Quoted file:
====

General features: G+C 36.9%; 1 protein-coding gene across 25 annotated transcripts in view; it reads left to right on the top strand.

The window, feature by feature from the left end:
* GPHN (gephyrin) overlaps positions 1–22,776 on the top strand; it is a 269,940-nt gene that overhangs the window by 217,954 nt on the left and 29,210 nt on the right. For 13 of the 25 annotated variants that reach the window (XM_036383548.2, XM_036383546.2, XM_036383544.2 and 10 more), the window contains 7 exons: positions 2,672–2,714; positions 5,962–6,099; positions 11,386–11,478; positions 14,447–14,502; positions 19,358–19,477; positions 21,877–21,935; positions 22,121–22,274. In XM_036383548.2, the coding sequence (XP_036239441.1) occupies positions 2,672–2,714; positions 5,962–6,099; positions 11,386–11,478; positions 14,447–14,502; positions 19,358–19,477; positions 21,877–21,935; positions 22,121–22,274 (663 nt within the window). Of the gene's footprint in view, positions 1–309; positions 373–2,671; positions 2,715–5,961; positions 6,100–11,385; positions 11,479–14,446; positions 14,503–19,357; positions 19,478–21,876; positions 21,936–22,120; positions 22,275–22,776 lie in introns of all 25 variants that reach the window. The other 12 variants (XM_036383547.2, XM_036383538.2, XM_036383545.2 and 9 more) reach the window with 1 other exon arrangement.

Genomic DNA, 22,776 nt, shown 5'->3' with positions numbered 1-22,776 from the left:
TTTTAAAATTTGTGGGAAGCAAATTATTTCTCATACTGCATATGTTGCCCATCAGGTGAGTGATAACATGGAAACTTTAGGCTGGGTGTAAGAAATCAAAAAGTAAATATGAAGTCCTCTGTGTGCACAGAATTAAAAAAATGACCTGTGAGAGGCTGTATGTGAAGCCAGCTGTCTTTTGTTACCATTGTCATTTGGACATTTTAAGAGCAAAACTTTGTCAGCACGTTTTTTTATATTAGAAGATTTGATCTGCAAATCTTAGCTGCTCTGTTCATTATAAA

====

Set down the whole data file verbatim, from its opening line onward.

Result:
General features: G+C 36.9%; 1 protein-coding gene across 25 annotated transcripts in view; it reads left to right on the top strand.

The window, feature by feature from the left end:
* GPHN (gephyrin) overlaps positions 1–22,776 on the top strand; it is a 269,940-nt gene that overhangs the window by 217,954 nt on the left and 29,210 nt on the right. For 13 of the 25 annotated variants that reach the window (XM_036383548.2, XM_036383546.2, XM_036383544.2 and 10 more), the window contains 7 exons: positions 2,672–2,714; positions 5,962–6,099; positions 11,386–11,478; positions 14,447–14,502; positions 19,358–19,477; positions 21,877–21,935; positions 22,121–22,274. In XM_036383548.2, the coding sequence (XP_036239441.1) occupies positions 2,672–2,714; positions 5,962–6,099; positions 11,386–11,478; positions 14,447–14,502; positions 19,358–19,477; positions 21,877–21,935; positions 22,121–22,274 (663 nt within the window). Of the gene's footprint in view, positions 1–309; positions 373–2,671; positions 2,715–5,961; positions 6,100–11,385; positions 11,479–14,446; positions 14,503–19,357; positions 19,478–21,876; positions 21,936–22,120; positions 22,275–22,776 lie in introns of all 25 variants that reach the window. The other 12 variants (XM_036383547.2, XM_036383538.2, XM_036383545.2 and 9 more) reach the window with 1 other exon arrangement.

Genomic DNA, 22,776 nt, shown 5'->3' with positions numbered 1-22,776 from the left:
TTTTAAAATTTGTGGGAAGCAAATTATTTCTCATACTGCATATGTTGCCCATCAGGTGAGTGATAACATGGAAACTTTAGGCTGGGTGTAAGAAATCAAAAAGTAAATATGAAGTCCTCTGTGTGCACAGAATTAAAAAAATGACCTGTGAGAGGCTGTATGTGAAGCCAGCTGTCTTTTGTTACCATTGTCATTTGGACATTTTAAGAGCAAAACTTTGTCAGCACGTTTTTTTATATTAGAAGATTTGATCTGCAAATCTTAGCTGCTCTGTTCATTATAAA